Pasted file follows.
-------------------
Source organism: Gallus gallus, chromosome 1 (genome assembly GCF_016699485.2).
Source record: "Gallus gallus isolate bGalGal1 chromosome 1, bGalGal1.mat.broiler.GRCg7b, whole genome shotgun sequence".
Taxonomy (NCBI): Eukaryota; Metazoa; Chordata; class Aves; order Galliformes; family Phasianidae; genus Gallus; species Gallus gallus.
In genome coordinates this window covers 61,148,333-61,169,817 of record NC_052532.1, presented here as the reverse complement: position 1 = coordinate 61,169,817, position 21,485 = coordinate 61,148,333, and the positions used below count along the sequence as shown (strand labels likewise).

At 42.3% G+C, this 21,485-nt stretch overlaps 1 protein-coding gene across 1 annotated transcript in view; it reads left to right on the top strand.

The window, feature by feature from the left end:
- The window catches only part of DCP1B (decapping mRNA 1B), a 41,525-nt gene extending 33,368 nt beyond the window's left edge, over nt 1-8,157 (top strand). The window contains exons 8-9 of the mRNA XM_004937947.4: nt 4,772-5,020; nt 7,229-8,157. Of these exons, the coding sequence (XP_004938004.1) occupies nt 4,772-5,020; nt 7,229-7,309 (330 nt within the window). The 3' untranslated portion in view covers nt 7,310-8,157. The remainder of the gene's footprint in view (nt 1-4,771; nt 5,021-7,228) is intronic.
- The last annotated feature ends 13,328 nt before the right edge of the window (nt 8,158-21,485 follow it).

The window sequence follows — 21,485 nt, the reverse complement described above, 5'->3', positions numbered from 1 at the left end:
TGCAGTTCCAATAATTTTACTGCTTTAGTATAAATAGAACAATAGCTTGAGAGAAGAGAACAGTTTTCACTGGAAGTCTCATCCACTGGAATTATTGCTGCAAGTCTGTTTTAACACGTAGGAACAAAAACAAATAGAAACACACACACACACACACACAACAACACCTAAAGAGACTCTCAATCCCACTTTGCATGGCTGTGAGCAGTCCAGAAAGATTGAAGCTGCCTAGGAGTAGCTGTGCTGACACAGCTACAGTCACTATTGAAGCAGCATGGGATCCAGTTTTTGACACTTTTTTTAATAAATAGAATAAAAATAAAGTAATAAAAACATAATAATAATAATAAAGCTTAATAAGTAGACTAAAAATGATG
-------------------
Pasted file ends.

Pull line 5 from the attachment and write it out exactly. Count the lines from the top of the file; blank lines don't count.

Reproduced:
At 42.3% G+C, this 21,485-nt stretch overlaps 1 protein-coding gene across 1 annotated transcript in view; it reads left to right on the top strand.